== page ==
Camera trapping on and off trails in lowland forest of eastern ecuador: Does location matter?

John G. Blake, Diego Mosquera

Research output: Contribution to journalArticlepeer-review

21 Scopus citations


Camera traps are increasingly important in studies of mammals throughout the world. Typically, cameras are placed along trails or other travel routes. Yet, species composition and photographic rate may differ between cameras set along trails and those set off trails. We tested this idea in eastern Ecuador. Pairs of cameras were placed at 10 locations along narrow (< 1 m wide) trails in lowland forest and approximately 50 m away from trail sites in adjacent forest. Excluding people, there was little difference in total number of records between trail (333 photographs, 506 trap days) and off-trail sites (306 photographs, 509 trap days). Capture rates varied among locations (11 to 148/100 trap days on trails; 19 to 217/100 trap days off trails) and were not correlated between pairs of cameras on and off trails (r = 0.37, P = 0.29). People were only photographed along trails but capture rates of other species on trails were not correlated with numbers of people photographed at the same site (r = -0.10, P > 0.75). Twenty-three species were photographed, including 21 on trails and 22 off trails; Panthera onca was only photographed along trails whereas Tinamus major and Priodontes maximus were only photographed off trails. Species accumulation curves were similar for both sets of cameras; in both cases, curves approached an asymptote after about 200 records. Latency to first detection (LTD) varied from < 1 day (e.g., Mazama americana in trail and off-trail cameras) to 294 days (Procyon cancrivorus in on-trail cameras). Overall, LTD values were correlated between pairs of cameras on and off trails (rs = 0.66, P < 0.01); means did not differ between cameras on and off trails. Species composition varied among trap locations but trail and off-trail cameras did not form distinct groups based on species composition.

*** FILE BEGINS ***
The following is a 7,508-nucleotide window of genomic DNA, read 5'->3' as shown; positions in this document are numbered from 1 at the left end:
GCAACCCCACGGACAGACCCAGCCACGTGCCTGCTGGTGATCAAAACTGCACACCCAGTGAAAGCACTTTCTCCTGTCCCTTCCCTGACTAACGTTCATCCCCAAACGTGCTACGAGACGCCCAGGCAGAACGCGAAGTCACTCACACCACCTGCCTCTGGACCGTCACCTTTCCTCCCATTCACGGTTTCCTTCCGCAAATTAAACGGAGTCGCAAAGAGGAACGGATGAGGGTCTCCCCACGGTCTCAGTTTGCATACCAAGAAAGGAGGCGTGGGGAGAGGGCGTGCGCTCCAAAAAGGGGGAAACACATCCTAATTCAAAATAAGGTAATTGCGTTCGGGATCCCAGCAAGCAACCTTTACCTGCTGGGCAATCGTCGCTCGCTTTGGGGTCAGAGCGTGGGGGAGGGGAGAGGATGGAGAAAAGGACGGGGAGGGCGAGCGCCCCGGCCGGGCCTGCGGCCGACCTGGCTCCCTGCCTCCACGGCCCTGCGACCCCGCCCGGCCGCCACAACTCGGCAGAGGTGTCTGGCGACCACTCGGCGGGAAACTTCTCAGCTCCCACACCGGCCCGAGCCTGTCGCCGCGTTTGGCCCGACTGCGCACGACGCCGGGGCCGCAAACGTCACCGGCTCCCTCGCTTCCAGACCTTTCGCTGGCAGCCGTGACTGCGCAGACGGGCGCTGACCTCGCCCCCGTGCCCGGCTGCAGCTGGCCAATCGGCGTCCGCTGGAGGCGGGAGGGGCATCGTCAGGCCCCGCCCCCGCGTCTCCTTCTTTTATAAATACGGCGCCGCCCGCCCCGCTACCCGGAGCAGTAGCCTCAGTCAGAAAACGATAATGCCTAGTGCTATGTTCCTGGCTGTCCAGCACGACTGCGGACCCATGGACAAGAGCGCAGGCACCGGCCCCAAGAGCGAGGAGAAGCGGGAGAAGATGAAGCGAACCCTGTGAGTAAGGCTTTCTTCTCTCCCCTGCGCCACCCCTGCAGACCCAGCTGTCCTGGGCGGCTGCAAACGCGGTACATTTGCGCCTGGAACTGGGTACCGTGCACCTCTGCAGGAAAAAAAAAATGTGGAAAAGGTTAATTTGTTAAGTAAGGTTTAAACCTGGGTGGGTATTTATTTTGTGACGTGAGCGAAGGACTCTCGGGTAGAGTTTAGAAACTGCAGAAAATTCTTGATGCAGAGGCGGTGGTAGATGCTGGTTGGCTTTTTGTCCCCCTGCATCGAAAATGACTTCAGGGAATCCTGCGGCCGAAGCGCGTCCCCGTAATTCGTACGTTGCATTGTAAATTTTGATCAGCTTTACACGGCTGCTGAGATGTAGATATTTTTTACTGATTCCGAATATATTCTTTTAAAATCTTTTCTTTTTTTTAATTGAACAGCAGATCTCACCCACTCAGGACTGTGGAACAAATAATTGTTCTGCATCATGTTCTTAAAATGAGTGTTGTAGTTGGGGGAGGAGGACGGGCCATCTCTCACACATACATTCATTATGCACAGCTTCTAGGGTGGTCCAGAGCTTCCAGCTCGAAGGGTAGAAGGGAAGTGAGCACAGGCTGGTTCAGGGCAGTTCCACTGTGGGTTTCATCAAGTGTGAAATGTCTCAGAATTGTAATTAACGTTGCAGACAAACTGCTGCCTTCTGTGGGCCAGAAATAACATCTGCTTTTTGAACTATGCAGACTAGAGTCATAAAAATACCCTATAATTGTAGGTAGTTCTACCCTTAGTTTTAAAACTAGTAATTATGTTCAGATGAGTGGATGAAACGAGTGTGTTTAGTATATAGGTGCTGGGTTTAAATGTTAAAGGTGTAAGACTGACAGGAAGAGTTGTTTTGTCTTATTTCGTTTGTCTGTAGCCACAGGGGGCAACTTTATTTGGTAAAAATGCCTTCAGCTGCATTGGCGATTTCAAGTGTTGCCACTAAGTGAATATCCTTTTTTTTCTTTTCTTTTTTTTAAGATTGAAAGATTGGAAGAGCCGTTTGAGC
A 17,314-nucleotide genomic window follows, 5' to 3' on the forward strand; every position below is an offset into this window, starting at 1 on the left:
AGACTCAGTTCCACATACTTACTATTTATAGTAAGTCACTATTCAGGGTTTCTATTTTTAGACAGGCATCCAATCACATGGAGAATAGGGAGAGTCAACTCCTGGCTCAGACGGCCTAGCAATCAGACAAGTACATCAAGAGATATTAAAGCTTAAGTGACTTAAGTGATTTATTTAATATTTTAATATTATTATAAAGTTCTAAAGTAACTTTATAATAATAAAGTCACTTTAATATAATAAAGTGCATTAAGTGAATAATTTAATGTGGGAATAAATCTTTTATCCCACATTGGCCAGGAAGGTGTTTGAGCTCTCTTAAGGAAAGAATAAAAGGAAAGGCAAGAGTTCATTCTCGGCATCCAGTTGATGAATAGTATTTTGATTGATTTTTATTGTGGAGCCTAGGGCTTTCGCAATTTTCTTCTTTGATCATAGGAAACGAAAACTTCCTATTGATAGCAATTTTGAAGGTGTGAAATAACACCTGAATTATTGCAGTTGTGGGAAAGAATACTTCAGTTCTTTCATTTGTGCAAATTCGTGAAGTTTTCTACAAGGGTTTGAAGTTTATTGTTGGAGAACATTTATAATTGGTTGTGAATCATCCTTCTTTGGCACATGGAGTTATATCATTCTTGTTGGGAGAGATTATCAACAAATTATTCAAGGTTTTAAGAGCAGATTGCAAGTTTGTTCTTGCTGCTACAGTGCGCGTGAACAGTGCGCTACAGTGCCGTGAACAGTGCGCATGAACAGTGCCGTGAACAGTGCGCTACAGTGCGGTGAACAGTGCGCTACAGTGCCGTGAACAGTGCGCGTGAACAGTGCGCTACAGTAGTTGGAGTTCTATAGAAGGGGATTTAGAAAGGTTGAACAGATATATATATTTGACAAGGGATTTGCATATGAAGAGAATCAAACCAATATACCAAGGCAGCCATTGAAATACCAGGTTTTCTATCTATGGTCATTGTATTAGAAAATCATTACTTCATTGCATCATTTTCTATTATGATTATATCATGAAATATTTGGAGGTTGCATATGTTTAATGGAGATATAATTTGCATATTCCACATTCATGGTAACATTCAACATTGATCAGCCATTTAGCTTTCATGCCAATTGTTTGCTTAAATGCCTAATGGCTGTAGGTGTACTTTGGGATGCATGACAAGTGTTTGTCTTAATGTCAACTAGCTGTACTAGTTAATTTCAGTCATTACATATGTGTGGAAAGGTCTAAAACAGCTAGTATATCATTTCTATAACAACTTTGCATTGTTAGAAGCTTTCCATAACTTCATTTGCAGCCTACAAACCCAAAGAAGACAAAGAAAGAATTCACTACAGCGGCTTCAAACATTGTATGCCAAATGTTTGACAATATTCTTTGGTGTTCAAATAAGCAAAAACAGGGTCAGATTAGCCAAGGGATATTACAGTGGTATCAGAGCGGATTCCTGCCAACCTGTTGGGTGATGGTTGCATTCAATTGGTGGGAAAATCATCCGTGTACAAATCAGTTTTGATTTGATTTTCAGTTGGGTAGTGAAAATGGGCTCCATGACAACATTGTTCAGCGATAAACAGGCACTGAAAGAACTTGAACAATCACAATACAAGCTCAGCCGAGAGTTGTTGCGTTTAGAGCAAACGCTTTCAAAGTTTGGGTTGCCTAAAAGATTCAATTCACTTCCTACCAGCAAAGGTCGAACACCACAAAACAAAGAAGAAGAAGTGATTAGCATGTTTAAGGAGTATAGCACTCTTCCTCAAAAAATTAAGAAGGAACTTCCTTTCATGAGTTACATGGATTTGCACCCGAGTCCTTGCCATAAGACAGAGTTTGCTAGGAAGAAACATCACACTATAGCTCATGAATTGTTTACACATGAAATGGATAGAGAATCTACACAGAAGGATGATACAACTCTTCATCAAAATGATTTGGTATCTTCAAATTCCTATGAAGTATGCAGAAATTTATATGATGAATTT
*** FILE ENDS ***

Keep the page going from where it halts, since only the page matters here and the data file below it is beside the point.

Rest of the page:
Translated title of the contributionTrampeo con cámaras dentro y fuera de senderos en bosques bajos del este de Ecuador: ¿importa la ubicación?
Original languageEnglish
Pages (from-to)17-26
Number of pages10
JournalMastozoologia Neotropical
Issue number1
StatePublished - 2014


  • Activity
  • Mammals
  • Photographic rate
  • Tropical forests
  • Yasuní


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